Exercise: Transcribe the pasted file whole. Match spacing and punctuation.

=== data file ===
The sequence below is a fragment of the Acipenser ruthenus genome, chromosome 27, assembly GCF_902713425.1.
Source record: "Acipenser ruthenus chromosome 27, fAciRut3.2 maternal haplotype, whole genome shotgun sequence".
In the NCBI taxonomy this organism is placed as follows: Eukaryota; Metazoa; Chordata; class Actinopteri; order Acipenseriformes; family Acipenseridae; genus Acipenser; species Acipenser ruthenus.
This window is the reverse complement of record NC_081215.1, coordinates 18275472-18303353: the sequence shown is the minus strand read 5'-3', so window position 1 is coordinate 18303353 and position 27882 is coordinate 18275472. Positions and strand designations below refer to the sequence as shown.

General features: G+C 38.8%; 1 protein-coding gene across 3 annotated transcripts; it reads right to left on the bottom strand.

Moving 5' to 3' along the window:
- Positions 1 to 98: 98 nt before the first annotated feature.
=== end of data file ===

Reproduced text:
The sequence below is a fragment of the Acipenser ruthenus genome, chromosome 27, assembly GCF_902713425.1.
Source record: "Acipenser ruthenus chromosome 27, fAciRut3.2 maternal haplotype, whole genome shotgun sequence".
In the NCBI taxonomy this organism is placed as follows: Eukaryota; Metazoa; Chordata; class Actinopteri; order Acipenseriformes; family Acipenseridae; genus Acipenser; species Acipenser ruthenus.
This window is the reverse complement of record NC_081215.1, coordinates 18275472-18303353: the sequence shown is the minus strand read 5'-3', so window position 1 is coordinate 18303353 and position 27882 is coordinate 18275472. Positions and strand designations below refer to the sequence as shown.

General features: G+C 38.8%; 1 protein-coding gene across 3 annotated transcripts; it reads right to left on the bottom strand.

Moving 5' to 3' along the window:
- Positions 1 to 98: 98 nt before the first annotated feature.